There are plus sides to becoming a fan. One is that you get updates through your newsfeed. Perhaps you have nothing worrying on your profile – perhaps it might be a plus that you are proud enough of your restaurant to participate in its social media methods. You might even be able to draw attention to yourself to potential call parties my marketing yourself through notes or status updates. For instance, you might do some micro-micromarketing  by offering to buy a free appetizer for any guests that “mention this note” between June 1st and June 15th. This is a very sketchy sort of thing because first, you have to find a way to drive your potential guests to your own newsfeed. Of course, you need to make sure that this sort of offer is OK with your GM/corporate office and you also should be careful not to abuse this by surreptitiously having the restaurant buy those appetizers because, “They waited a long time for their entrees – can we buy their appetizer” sort of scam. Keep in mind that this sort of thing could cost you some money and only you can decide whether it’s generating more business for you personally.  While it seems unlikely to make a big impact right now, as the fanbase for your restaurant grows, the possibilities could increase geometrically. I have actually seen restaurants be successful in driving a “Facebook only” event. Perhaps you could find a way to do this for your own section. Think outside the box. However, you should always vet something like this through your GM (who can do the checking with Corporate to make sure that it’s allowed).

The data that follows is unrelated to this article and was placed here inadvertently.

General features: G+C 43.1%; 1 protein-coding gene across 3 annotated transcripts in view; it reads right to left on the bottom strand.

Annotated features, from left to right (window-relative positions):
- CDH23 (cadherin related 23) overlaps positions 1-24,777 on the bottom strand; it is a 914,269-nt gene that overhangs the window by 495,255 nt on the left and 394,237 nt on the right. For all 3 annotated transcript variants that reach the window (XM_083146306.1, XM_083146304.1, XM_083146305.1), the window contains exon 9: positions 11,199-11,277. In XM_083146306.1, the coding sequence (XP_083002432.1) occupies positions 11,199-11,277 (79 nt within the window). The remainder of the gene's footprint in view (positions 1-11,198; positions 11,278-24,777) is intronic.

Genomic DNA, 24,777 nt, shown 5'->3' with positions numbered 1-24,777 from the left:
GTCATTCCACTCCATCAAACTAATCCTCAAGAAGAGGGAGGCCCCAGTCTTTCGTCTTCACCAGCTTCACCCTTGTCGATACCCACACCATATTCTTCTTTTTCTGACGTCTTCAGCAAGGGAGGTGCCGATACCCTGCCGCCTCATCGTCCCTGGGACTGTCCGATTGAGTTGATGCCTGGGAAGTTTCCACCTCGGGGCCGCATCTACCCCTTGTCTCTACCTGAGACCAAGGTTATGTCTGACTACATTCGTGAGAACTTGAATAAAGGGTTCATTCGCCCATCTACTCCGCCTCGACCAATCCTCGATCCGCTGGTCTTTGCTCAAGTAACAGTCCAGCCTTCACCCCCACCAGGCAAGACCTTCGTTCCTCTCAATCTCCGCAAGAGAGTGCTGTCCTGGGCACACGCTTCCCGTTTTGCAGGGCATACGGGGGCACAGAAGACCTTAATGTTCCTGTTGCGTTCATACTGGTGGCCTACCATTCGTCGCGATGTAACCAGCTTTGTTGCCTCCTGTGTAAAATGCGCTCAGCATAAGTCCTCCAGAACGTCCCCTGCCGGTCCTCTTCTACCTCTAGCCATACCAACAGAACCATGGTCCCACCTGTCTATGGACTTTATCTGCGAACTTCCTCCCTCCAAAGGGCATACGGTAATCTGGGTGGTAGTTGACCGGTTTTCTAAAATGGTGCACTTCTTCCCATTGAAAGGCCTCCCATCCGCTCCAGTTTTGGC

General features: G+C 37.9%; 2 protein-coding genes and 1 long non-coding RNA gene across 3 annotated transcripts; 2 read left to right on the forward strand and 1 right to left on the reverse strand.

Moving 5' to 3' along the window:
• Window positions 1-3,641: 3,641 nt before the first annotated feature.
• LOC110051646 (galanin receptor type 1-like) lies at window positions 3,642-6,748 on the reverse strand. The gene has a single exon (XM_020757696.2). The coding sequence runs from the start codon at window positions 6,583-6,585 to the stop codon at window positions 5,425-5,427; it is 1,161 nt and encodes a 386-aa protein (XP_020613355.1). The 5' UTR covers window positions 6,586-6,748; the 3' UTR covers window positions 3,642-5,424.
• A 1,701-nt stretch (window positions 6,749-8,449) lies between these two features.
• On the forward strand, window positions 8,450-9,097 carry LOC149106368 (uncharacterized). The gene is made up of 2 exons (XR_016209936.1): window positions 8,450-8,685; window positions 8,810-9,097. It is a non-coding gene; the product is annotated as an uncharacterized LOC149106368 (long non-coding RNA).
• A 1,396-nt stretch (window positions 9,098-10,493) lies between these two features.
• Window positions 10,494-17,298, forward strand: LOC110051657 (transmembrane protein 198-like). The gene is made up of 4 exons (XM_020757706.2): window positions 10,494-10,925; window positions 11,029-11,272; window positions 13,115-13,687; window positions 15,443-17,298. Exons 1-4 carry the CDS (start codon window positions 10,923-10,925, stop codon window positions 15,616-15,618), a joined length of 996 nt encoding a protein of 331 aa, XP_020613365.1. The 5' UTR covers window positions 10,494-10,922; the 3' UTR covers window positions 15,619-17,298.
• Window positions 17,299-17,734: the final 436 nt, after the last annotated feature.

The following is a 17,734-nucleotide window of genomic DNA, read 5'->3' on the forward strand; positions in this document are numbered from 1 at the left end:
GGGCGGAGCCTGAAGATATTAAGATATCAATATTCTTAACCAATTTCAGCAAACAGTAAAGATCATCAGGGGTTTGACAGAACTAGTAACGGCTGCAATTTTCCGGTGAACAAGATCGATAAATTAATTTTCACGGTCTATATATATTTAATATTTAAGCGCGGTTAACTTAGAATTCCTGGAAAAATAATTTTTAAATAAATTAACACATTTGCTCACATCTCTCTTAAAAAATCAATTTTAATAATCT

This idea of using the restaurant’s own Facebook page is a function of thinking outside the box because, unless you have authorization to use the restaurant’s Facebook account, you really have no way to identify yourself as a waiter. You’re just one of a thousand fans of a Facebook account. But I mention it because perhaps one of you is clever enough to figure out a way to make it happen. Obviously, the simple solution is simply to write on their wall…but this doesn’t give you the ability to write a more interesting “note”.